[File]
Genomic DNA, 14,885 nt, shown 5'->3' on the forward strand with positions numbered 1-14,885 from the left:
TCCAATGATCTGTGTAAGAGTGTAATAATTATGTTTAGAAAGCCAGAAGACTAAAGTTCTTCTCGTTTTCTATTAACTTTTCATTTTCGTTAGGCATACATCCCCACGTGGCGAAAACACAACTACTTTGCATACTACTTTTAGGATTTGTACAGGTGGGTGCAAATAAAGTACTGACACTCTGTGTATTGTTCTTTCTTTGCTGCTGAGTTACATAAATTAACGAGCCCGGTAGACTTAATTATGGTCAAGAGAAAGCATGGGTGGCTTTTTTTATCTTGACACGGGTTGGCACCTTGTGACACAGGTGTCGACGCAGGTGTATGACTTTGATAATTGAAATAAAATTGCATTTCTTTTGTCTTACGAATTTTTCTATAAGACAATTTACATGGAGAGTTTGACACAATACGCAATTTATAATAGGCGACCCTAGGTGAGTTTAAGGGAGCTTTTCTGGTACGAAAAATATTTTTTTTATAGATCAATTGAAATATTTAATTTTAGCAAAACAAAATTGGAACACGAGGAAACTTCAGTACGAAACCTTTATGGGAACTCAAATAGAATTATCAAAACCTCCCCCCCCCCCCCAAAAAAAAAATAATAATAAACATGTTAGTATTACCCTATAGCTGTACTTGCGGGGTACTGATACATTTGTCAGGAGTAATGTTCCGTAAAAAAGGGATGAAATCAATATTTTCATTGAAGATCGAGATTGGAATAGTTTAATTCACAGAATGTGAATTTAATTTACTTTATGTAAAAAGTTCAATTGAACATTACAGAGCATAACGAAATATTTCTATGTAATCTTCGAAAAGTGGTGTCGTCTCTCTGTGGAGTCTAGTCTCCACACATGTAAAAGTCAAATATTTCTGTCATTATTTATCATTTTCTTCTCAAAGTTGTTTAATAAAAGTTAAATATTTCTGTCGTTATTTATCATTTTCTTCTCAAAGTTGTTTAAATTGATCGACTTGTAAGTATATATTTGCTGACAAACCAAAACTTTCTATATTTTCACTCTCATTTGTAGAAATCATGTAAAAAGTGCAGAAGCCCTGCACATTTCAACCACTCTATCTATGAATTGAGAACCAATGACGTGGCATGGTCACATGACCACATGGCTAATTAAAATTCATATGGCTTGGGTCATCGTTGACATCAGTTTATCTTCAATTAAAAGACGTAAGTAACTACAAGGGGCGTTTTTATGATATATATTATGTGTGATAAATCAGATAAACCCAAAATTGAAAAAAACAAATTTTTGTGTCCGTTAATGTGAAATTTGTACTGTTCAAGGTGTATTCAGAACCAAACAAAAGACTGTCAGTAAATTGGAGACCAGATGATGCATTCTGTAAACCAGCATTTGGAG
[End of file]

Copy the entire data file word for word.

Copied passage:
Genomic DNA, 14,885 nt, shown 5'->3' on the forward strand with positions numbered 1-14,885 from the left:
TCCAATGATCTGTGTAAGAGTGTAATAATTATGTTTAGAAAGCCAGAAGACTAAAGTTCTTCTCGTTTTCTATTAACTTTTCATTTTCGTTAGGCATACATCCCCACGTGGCGAAAACACAACTACTTTGCATACTACTTTTAGGATTTGTACAGGTGGGTGCAAATAAAGTACTGACACTCTGTGTATTGTTCTTTCTTTGCTGCTGAGTTACATAAATTAACGAGCCCGGTAGACTTAATTATGGTCAAGAGAAAGCATGGGTGGCTTTTTTTATCTTGACACGGGTTGGCACCTTGTGACACAGGTGTCGACGCAGGTGTATGACTTTGATAATTGAAATAAAATTGCATTTCTTTTGTCTTACGAATTTTTCTATAAGACAATTTACATGGAGAGTTTGACACAATACGCAATTTATAATAGGCGACCCTAGGTGAGTTTAAGGGAGCTTTTCTGGTACGAAAAATATTTTTTTTATAGATCAATTGAAATATTTAATTTTAGCAAAACAAAATTGGAACACGAGGAAACTTCAGTACGAAACCTTTATGGGAACTCAAATAGAATTATCAAAACCTCCCCCCCCCCCCCAAAAAAAAAATAATAATAAACATGTTAGTATTACCCTATAGCTGTACTTGCGGGGTACTGATACATTTGTCAGGAGTAATGTTCCGTAAAAAAGGGATGAAATCAATATTTTCATTGAAGATCGAGATTGGAATAGTTTAATTCACAGAATGTGAATTTAATTTACTTTATGTAAAAAGTTCAATTGAACATTACAGAGCATAACGAAATATTTCTATGTAATCTTCGAAAAGTGGTGTCGTCTCTCTGTGGAGTCTAGTCTCCACACATGTAAAAGTCAAATATTTCTGTCATTATTTATCATTTTCTTCTCAAAGTTGTTTAATAAAAGTTAAATATTTCTGTCGTTATTTATCATTTTCTTCTCAAAGTTGTTTAAATTGATCGACTTGTAAGTATATATTTGCTGACAAACCAAAACTTTCTATATTTTCACTCTCATTTGTAGAAATCATGTAAAAAGTGCAGAAGCCCTGCACATTTCAACCACTCTATCTATGAATTGAGAACCAATGACGTGGCATGGTCACATGACCACATGGCTAATTAAAATTCATATGGCTTGGGTCATCGTTGACATCAGTTTATCTTCAATTAAAAGACGTAAGTAACTACAAGGGGCGTTTTTATGATATATATTATGTGTGATAAATCAGATAAACCCAAAATTGAAAAAAACAAATTTTTGTGTCCGTTAATGTGAAATTTGTACTGTTCAAGGTGTATTCAGAACCAAACAAAAGACTGTCAGTAAATTGGAGACCAGATGATGCATTCTGTAAACCAGCATTTGGAG